Second, I was taken by some of its observations:

  • 2/3rds of the firms in the study staffed the CI function with people whose background was “library or research”, while only 1/3 hired “professionals with CI background.”
  • Interestingly, about 1/3 of the firms reported that their CI teams’ ability to “connect the dots” was something in which they excelled. Hum.
  • And how about this: almost 2/3rds of the firms said that the CI teams’ work was more tactical than strategic. See anything now?

I would like to add to this some observations.

My qualifications? My background, in addition to decades in CI includes working in 3 law firms and in 2 corporate legal departments. (highest positions being Resident Counsel in the former and VP/General Counsel and in the latter). In fact, I have even written a couple of articles on CI for law firms, before it was a popular subject for discussion.[2]

One unidentified source of a drag on some CI programs is the client himself, herself, themselves:  the lawyers in the law firm themselves.

Let me explain (by generalizing overly broadly):

  • Some partners tend to possessiveness of information on “their” clients, because information is seen by them as power or at least a route to success.
  • Most associates at law firms are not heavily (or even at all) involved in business development, so CI is almost irrelevant to them. That also means that associates becoming partners will not usually understand anything about their firm’s CI process and what to expect from it.
  • Withholding some client information or access from other lawyers in the same firm is frequent, particularly when there is partner hunting/poaching by that firm and/or competing firms going on.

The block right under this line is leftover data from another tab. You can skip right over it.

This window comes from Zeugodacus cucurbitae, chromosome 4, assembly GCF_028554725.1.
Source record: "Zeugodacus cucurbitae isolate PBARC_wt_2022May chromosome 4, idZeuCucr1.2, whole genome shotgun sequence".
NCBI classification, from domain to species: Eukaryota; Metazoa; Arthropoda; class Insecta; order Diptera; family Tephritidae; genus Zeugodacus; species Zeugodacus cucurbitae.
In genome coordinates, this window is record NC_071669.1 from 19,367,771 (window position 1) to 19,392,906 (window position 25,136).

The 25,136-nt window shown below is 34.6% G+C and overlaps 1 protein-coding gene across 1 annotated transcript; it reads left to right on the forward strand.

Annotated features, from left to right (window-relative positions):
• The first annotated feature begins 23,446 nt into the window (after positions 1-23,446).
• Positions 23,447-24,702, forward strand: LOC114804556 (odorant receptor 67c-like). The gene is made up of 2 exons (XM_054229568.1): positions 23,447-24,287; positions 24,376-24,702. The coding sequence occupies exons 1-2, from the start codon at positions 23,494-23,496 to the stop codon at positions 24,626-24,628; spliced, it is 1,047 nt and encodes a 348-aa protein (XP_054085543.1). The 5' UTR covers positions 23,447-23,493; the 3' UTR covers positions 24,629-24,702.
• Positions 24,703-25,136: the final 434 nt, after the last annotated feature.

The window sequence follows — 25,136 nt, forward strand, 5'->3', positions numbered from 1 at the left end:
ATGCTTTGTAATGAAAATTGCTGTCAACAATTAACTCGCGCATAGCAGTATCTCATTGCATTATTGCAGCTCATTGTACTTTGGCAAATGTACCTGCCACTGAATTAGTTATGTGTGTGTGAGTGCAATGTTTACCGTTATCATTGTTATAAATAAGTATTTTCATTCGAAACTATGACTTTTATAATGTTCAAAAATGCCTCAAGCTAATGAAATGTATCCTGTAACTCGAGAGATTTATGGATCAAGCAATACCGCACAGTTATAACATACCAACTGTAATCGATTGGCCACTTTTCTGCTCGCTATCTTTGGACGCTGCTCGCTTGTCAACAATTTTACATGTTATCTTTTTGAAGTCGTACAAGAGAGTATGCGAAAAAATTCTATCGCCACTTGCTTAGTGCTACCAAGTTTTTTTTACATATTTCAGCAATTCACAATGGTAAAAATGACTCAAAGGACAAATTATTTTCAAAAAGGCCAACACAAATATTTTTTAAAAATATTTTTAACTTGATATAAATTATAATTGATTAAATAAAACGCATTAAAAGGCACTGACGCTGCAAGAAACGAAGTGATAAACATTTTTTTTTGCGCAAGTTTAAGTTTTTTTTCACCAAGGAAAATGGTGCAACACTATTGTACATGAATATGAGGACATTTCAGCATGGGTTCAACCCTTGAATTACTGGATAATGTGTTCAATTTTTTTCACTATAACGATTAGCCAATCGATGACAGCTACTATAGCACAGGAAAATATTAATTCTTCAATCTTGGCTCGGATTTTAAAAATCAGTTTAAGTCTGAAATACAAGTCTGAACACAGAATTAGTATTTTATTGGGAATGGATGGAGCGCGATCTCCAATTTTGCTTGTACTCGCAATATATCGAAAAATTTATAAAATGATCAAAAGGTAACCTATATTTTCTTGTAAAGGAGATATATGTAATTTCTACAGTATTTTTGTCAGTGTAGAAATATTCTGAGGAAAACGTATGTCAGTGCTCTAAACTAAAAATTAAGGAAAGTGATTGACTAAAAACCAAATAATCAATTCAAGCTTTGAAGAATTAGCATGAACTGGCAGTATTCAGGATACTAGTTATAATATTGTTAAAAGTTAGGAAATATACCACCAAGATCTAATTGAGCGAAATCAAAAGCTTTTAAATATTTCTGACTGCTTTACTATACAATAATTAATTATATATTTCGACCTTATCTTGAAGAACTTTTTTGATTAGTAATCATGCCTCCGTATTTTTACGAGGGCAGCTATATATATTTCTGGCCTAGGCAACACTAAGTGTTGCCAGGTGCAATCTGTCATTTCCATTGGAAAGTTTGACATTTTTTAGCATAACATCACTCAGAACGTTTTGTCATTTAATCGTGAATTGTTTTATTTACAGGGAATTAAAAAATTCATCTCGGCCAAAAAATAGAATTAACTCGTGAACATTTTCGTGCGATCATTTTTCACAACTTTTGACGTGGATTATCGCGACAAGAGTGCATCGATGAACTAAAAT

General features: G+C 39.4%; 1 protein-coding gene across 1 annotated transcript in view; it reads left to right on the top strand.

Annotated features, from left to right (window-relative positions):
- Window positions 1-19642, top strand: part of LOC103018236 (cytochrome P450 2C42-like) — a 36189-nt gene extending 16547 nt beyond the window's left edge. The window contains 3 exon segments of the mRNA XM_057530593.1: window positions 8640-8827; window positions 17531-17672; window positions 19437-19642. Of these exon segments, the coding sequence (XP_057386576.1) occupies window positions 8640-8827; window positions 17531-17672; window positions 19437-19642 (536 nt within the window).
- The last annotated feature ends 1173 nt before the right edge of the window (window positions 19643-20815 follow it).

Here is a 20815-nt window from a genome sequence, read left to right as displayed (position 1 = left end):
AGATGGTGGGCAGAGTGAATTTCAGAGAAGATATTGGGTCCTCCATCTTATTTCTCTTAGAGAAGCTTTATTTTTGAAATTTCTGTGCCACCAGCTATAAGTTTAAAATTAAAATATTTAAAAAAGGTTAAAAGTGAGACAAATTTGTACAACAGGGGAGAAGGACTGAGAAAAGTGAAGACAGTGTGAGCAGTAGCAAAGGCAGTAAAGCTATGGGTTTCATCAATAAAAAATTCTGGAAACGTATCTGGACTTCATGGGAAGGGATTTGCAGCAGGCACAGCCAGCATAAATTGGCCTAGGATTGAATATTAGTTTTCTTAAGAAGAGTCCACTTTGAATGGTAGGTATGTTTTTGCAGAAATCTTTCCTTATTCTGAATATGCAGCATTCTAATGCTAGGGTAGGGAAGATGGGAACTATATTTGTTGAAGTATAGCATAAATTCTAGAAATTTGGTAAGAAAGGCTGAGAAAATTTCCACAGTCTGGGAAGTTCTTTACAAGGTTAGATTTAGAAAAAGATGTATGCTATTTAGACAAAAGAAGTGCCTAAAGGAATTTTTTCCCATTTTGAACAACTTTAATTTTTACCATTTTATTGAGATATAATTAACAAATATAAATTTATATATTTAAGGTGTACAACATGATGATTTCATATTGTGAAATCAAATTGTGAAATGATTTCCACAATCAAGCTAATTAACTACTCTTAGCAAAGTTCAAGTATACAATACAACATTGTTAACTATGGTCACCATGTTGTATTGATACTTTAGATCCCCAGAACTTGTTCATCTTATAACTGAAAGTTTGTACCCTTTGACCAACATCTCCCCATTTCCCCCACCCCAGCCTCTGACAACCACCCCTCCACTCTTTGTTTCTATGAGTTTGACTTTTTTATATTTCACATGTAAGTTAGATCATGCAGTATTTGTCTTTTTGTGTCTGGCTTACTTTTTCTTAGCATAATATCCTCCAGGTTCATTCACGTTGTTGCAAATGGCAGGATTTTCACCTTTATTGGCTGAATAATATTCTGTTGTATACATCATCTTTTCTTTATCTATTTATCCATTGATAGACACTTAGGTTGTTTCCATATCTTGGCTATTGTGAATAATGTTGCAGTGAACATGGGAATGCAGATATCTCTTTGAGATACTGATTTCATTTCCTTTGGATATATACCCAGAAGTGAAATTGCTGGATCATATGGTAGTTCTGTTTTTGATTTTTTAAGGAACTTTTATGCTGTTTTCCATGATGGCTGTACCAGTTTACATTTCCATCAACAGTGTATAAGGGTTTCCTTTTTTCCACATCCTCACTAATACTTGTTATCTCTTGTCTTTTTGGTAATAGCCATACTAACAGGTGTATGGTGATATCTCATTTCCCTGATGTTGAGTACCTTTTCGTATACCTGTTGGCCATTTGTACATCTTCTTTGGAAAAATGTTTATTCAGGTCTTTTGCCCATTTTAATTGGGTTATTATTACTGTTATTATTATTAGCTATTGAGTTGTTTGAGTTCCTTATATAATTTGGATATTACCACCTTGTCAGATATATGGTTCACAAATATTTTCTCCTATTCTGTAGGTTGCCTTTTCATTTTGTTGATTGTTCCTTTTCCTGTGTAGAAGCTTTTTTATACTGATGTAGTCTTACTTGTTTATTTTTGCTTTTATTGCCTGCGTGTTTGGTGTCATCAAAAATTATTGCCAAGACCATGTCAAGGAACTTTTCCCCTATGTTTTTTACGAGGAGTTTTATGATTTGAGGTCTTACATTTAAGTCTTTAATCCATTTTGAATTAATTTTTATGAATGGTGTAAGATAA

• Lawyers live in world of confidentiality – they tend instinctively to give little information out (which impedes developing proper KITs and KIQs by the CI team), and, in turn, they often expect to receive little. Then, these diminished expectations mean they have less interest in becoming involved with CI.
  • Lawyers usually believe that only lawyers, or at best paralegals, can understand the law, and therefore the legal business – despite the apparent high correlation between success and the use of experienced CI people by large law firms noted above.
  • Legal research is different, very different, from CI research. Put another way, elicitation is not likely to be seen as a way to gather competitively sensitive data by those familiar only with using depositions to gather information. Also, the bulk of legal research is now done using commercial online services (LexisNexis, Bloomberg Law Westlaw), so some lawyers may have a perception that secondary research is the only way to go rather than being, well, secondary.

“The fault, dear Brutus, is not in our stars / But in ourselves, that we are underlings.” (Julius Caesar, Act I, Scene III, L. 140-141).

[1] Lizzy McLellan, “Report Finds Law Firms Playing Catch-Up on Competitive Intelligence”, The Legal Intelligencer, October 3, 2017.

[2] “Knowing Your Competition: Can Competitive Intelligence make your firm extraordinary?”, Legal Management, Nov.-Dec. 2011, 35-39; “Competitive Intelligence: A New Tool For Lawyers”, Legal Times, May 19, 1986.


The Big Picture (4 of 7)

Our newest book, Competitive Intelligence Rescue – Getting It Right, has several cases that highlight issues in creating or adding a new competitive intelligence unit. In our experience, there are usually 7 major elements involved in either process:

  • financial and personnel
  • guidelines
  • training
  • internal marketing
  • networking
  • customers and their needs, and
  • products and feedback.

To help you see the big picture, I will deal briefly with each issue over time. I have already discussed the financial and personnel issues, guidelines and training. One of the cases in Competitive Intelligence Rescue – Getting It Right highlights issues in marketing CI to employees and officers. Here are a couple of high-level issues:

  • Internal marketing of CI is critical to the development of a top CI program that supports critical decisions and has, and maintains, the support of the entire organization. Support means that the CI program has both needed time and funding on a continuing basis.